Development Cooperation Handbook/Designing and Managing Programmes/Programme management/Clarifying the relationship: Responsibilities of Project Managers and programme Managers
Clarifying the relationship: Responsibilities of Project Managers and programme Managers
Projects are conceived within a wider programme, i.e. a broad framework of goals to be achieved, serving as a basis to define and plan specific projects. Programme management provides a layer above Project Management, providing a framework where projects can be run successfully but leaving project management to the project management teams.
Programmes are implemented through projects. In a sense the "projects" can be considered as the "activities" of a programme (that is why sometimes projects are also called "actions"). The difference is that while the activities of a project are defined when the project is planned, projects (i.e. program actions) are developed later, once the programme was broadly defined. Program management provides a layer above project management establishing a framework where projects can be run successfully, but leaving project management to the project management teams. (See also: the 3 level hierarchy of project/programme objectives;).
It is the responsibility of the project manager to:
- Ensure the project team is well-organised, adequately staffed, and working well together, i.e. that team members understand and accept their responsibilities.
- Keeps team resources focused on developing and executing the plan.
- Is responsible for the control over the project and makes timely adjustments to the plan.
- Report meaningful metrics for cost, schedule, quality, and risk;
- Conduct regular status and design reviews;
- Ensure the adequacy of project documentation and testing;
- Maintain meaningful communications among project stakeholders;
- Manage the project to attain the project goals and achieve stakeholder satisfaction.
- Arbitrates and resolves conflicts in the team.
The person in the organisation responsible for the project, above the project manager, is the programme manager .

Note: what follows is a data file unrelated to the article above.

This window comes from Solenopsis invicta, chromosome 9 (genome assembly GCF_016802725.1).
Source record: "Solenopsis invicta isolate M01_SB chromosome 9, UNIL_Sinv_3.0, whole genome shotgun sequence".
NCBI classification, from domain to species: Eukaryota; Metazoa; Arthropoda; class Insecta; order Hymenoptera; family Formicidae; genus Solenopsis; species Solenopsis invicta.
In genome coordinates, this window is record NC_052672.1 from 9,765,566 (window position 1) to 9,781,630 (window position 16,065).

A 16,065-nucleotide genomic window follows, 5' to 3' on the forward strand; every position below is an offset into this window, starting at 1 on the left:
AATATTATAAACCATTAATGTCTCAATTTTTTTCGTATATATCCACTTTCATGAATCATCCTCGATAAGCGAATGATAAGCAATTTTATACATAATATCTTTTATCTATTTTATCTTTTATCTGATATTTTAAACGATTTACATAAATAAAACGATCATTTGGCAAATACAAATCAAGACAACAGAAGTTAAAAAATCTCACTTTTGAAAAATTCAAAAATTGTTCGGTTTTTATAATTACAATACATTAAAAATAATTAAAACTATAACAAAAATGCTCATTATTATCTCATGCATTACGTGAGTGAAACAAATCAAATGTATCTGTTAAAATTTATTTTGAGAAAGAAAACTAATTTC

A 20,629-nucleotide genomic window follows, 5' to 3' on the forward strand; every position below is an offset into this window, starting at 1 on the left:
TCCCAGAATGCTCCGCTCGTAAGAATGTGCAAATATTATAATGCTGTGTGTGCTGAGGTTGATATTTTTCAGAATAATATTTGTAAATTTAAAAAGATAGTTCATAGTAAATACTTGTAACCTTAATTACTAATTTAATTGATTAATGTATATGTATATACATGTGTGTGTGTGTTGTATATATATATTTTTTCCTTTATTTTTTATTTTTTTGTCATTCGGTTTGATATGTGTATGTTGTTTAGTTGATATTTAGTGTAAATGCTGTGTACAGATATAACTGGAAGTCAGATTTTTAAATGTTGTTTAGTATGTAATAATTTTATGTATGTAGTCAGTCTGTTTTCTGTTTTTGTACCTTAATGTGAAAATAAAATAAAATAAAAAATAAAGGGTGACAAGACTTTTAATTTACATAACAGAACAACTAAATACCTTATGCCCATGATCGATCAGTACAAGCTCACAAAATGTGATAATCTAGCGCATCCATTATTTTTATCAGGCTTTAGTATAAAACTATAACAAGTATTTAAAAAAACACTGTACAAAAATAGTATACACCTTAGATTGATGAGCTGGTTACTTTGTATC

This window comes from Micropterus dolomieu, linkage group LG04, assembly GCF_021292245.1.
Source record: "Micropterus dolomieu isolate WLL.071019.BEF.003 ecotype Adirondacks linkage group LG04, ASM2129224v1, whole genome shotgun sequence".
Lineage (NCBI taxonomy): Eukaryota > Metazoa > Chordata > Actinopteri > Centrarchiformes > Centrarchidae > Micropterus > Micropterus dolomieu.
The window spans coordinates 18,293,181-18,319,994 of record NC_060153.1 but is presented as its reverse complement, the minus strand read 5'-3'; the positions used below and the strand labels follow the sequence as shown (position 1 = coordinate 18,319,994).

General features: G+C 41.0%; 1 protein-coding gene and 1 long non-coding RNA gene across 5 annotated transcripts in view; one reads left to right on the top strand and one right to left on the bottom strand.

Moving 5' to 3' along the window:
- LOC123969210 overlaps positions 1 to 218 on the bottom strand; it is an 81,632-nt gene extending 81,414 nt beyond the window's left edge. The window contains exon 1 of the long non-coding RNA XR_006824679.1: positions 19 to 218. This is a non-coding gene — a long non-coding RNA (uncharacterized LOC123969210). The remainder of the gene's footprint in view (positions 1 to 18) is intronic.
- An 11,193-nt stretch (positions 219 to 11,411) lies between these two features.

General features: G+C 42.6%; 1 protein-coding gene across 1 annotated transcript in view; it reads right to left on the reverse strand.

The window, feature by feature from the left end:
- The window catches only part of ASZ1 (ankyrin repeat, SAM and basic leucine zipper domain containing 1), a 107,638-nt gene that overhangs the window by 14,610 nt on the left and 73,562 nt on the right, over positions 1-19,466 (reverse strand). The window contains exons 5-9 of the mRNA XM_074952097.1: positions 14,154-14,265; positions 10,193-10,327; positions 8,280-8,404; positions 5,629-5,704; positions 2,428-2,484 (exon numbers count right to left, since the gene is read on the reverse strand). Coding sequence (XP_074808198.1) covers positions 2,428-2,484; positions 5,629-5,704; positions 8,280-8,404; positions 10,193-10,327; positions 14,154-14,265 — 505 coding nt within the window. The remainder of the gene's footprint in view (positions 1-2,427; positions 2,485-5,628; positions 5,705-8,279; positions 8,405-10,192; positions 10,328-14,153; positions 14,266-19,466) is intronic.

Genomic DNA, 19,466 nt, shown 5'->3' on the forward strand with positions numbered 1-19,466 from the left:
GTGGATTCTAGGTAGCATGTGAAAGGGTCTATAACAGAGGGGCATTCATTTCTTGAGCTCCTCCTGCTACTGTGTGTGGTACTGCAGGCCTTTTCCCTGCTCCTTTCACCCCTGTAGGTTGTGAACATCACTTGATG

It is the responsibility of the project sponsor (generally in the role of programme manager) to:
- Select, develop, and guide, or change, the project manager to achieve project goals;
- Hold the Project Manager accountable for fulfilling the responsibilities listed above;
- Support the Project Manager in obtaining resources and tools needed to conduct the project;
- Require regular status briefings and design reviews, and pass pertinent information up the line;
- Is responsible for the evaluation of the project.
- Advise the Project Manager on conditions likely to cause project risks; and
- Be an advocate for the Project Manager and the project team.
These tasks below are best performed when done by a competent project manager under the supervision of a programme manager. In some cases however projects are prepared by non-implementing experts.
- Understand the project requirements and ensure they are thoroughly and unambiguously documented;
- Prepare a project plan with achievable cost, schedule, and performance goals;
- Identify and manage project risks ;
When a project is designed by non implementing staff, the implementing team should revise the plan, understand it well and eventually modify it as to suite the team competences and vision.
- While "control" is done by the project manager (that include monitoring of subordinates and self-evaluation) project evaluation is generally done directly or through a group by the line manager of the project manager and is an activity occurring in the "shared field" between project and programme management.
A fundamental of programme/project management is that : a good deal of managerial autonomy (from institutional superiors) is given to the project manager to lead the project team to implement the Project Plan Document, in order to deliver the project results according the methodology indicated in the plan and within the cost and time limits previously defined; the project manager and the project team have no authority to change project scope and methodology, nor to increase budget and time allocations and that for whatever modification to the project plan they have to get the approval of the other stakeholders through a previously defined change process that will lead to formally agreed
- Changes to Project Scope,
- Changes to the Project Schedule
- Changes to the Costs Established in the Project Budget.
Checklist for Identifying Performance Problems
Why do organisations need to plan and manage their communication?
How team members can improve overall project communication
Measures to make teams more performing
Required characteristics of the project manager
The 10 Project Management Guiding Principles
Ethical Leadership Principles